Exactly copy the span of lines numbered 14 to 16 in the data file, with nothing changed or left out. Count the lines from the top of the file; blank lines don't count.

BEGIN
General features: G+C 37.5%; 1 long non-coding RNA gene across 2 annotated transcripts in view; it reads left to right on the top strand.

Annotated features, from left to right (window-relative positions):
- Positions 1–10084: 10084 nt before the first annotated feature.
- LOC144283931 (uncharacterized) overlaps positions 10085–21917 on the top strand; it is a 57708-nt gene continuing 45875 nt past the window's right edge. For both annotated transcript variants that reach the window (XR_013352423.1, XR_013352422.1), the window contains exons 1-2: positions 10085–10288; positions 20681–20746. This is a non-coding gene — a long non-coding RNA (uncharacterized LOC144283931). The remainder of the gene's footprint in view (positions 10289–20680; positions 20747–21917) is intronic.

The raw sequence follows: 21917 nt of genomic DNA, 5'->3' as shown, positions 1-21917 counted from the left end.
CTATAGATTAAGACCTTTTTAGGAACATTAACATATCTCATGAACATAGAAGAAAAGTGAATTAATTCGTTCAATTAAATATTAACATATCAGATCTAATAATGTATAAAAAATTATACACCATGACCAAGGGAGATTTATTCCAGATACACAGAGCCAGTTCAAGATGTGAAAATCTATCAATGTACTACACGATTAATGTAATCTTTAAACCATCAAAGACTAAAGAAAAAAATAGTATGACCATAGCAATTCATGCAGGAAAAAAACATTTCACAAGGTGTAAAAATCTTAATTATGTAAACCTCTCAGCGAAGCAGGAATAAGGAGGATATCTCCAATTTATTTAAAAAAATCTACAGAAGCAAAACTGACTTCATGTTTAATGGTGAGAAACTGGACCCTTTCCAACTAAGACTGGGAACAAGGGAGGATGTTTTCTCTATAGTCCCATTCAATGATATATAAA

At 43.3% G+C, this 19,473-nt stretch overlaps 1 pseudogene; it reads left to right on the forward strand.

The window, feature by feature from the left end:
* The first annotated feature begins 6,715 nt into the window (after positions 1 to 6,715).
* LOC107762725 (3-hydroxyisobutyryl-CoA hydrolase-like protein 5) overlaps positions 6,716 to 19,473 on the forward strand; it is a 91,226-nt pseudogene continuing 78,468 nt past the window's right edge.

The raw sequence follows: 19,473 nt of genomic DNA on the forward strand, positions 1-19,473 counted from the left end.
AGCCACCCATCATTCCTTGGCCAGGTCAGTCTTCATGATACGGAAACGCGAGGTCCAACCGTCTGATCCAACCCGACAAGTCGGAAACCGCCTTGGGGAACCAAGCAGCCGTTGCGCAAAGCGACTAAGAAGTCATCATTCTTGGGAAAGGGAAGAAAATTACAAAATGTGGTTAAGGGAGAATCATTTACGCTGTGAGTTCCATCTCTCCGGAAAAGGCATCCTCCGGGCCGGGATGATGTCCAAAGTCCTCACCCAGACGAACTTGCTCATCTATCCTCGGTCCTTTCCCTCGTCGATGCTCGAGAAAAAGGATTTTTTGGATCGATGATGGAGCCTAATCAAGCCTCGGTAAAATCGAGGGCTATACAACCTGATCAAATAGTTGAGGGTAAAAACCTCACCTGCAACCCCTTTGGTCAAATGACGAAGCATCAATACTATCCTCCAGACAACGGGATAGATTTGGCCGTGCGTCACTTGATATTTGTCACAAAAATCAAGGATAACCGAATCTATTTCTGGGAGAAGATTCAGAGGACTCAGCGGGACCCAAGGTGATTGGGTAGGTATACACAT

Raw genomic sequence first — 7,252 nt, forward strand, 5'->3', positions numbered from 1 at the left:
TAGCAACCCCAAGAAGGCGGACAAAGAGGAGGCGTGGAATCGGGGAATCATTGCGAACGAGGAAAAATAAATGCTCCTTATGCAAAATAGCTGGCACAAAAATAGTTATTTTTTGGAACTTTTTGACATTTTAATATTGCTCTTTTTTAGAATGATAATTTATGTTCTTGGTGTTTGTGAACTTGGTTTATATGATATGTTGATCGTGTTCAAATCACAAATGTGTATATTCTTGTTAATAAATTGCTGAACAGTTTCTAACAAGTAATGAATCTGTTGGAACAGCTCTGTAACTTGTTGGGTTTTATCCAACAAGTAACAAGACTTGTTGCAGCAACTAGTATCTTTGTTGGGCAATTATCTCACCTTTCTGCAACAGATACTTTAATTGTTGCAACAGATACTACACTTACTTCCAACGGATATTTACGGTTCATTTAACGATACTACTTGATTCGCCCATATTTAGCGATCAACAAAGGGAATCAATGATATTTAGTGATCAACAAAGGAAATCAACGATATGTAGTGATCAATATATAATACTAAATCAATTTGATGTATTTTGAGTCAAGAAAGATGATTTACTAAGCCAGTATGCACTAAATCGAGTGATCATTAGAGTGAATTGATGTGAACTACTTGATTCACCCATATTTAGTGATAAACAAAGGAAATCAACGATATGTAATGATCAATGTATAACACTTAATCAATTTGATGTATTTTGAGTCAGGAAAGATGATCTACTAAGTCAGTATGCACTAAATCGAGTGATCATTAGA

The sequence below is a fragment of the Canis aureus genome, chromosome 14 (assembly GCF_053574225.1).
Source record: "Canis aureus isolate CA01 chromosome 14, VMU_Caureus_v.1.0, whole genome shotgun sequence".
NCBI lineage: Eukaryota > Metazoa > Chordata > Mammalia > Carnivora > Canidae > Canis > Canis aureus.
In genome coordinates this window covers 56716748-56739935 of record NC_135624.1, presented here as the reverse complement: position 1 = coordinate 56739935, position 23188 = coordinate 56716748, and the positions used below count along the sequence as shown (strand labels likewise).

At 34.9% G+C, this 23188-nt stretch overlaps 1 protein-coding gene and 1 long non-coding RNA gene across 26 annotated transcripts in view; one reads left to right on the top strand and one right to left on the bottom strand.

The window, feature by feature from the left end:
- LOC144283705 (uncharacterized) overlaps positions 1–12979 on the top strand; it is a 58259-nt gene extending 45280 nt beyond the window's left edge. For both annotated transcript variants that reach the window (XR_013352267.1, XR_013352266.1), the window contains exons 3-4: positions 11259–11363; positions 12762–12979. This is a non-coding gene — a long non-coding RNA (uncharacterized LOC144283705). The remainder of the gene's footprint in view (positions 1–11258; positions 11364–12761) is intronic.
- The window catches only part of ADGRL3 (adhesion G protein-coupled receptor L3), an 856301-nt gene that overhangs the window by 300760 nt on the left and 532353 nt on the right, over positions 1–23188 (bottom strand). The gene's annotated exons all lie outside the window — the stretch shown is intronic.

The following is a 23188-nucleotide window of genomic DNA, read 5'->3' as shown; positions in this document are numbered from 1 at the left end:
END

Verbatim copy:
TAGCAACCCCAAGAAGGCGGACAAAGAGGAGGCGTGGAATCGGGGAATCATTGCGAACGAGGAAAAATAAATGCTCCTTATGCAAAATAGCTGGCACAAAAATAGTTATTTTTTGGAACTTTTTGACATTTTAATATTGCTCTTTTTTAGAATGATAATTTATGTTCTTGGTGTTTGTGAACTTGGTTTATATGATATGTTGATCGTGTTCAAATCACAAATGTGTATATTCTTGTTAATAAATTGCTGAACAGTTTCTAACAAGTAATGAATCTGTTGGAACAGCTCTGTAACTTGTTGGGTTTTATCCAACAAGTAACAAGACTTGTTGCAGCAACTAGTATCTTTGTTGGGCAATTATCTCACCTTTCTGCAACAGATACTTTAATTGTTGCAACAGATACTACACTTACTTCCAACGGATATTTACGGTTCATTTAACGATACTACTTGATTCGCCCATATTTAGCGATCAACAAAGGGAATCAATGATATTTAGTGATCAACAAAGGAAATCAACGATATGTAGTGATCAATATATAATACTAAATCAATTTGATGTATTTTGAGTCAAGAAAGATGATTTACTAAGCCAGTATGCACTAAATCGAGTGATCATTAGAGTGAATTGATGTGAACTACTTGATTCACCCATATTTAGTGATAAACAAAGGAAATCAACGATATGTAATGATCAATGTATAACACTTAATCAATTTGATGTATTTTGAGTCAGGAAAGATGATCTACTAAGTCAGTATGCACTAAATCGAGTGATCATTAGA

The sequence below is a fragment of the Canis aureus genome, chromosome 14 (assembly GCF_053574225.1).
Source record: "Canis aureus isolate CA01 chromosome 14, VMU_Caureus_v.1.0, whole genome shotgun sequence".